We all deal with stress in different ways. Commonly, stress can manifest itself in a condition known as Bruxism, which is the grinding, gnashing or clenching of your teeth both either during the day or while you sleep (sleep Bruxism). While most people grind or clench their teeth on occasion, repeatedly doing so is harmful and can result in teeth becoming damaged and cause other oral complications.
Causes of Bruxism
The cause of Bruxism is not always clear and can be the result of a variety of psychological and physical conditions. Possible causes include:
- Emotions such as stress, anxiety, frustration and anger
- A coping strategy to deal with the above emotions
- A hyperactive, competitive or aggressive disposition
- Sleep disorders such as sleep apnea
- An abnormal bite
- A side effect of some medications such as antidepressants and phenothiazines
Signs and Symptoms
If you have Bruxism, you may experience one or more of the following signs or symptoms:
- Teeth grinding or clenching which may wake your sleep partner
- Jaw or face soreness
- Tired or stiff jaw muscles
- Increased tooth sensitivity
- Dull headaches
- Pain similar to that of an earache
- Tips of the teeth appear flat
- Worn tooth enamel, exposing deeper layers of your teeth
- Tongue indentations
- Painful or loose teeth
- Fractured teeth
- Damage from chewing the inside of your cheek
When to see your dentist:
You should make an appointment to see your doctor or dentist if you experience any of the above symptoms. He or she will determine if you have Bruxism and if so, the best course of treatment.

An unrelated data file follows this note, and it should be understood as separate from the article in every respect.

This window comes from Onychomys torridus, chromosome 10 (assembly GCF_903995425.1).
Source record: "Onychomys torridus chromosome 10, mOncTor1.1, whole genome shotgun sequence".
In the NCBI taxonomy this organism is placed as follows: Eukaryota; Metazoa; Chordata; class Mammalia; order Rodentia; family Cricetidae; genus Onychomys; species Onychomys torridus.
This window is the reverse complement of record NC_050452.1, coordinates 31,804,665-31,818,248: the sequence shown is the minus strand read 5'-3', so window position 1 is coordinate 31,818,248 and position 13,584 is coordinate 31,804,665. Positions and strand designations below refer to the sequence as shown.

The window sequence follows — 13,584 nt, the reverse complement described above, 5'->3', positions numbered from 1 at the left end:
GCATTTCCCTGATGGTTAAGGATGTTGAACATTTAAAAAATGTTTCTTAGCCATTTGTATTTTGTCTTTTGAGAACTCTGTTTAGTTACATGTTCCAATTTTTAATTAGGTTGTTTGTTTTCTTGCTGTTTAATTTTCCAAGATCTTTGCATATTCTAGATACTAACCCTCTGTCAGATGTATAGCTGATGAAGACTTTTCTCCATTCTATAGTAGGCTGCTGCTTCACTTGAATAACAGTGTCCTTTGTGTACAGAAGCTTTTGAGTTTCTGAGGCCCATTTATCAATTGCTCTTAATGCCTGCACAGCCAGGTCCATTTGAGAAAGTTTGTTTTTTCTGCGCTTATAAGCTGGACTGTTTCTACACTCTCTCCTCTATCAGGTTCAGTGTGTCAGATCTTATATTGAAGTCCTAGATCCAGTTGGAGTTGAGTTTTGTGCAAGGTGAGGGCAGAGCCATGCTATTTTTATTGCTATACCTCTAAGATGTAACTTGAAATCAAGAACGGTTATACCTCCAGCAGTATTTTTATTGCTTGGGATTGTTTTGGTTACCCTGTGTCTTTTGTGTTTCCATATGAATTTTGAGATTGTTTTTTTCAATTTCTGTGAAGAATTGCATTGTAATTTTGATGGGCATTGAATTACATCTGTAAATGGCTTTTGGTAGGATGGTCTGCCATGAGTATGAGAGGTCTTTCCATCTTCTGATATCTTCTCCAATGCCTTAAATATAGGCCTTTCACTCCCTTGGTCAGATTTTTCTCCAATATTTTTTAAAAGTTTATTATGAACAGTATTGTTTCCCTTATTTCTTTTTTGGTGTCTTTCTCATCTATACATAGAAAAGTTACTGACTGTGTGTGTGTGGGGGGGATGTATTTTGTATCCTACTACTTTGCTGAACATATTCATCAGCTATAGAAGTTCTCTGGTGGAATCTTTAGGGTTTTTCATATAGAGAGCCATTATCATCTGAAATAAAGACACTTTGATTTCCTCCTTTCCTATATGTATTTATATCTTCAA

Your dentist will examine your teeth, mouth and jaw and will ask you some general questions about your dental health, the levels and sources of stress in your life and the medications you are currently taking. If you share your bedroom with another person, the dentist may wish to consult with that person as well to determine whether the grinding sounds are often heard during the night. If Bruxism is suspected, your dentist may take an x-ray.
If your Bruxism is stress-related, your dentist can refer you to a professional counsellor or suggest some strategies for stress-management. A specially designed mouthguard may be fitted to help protect your teeth at night. If the condition is the result of tooth problems or the misalignment of your jaw, your dentist will correct this. If you developed the condition as a side effect of a medication, your dentist can recommend you to see your doctor to discuss the possibility of switching medications.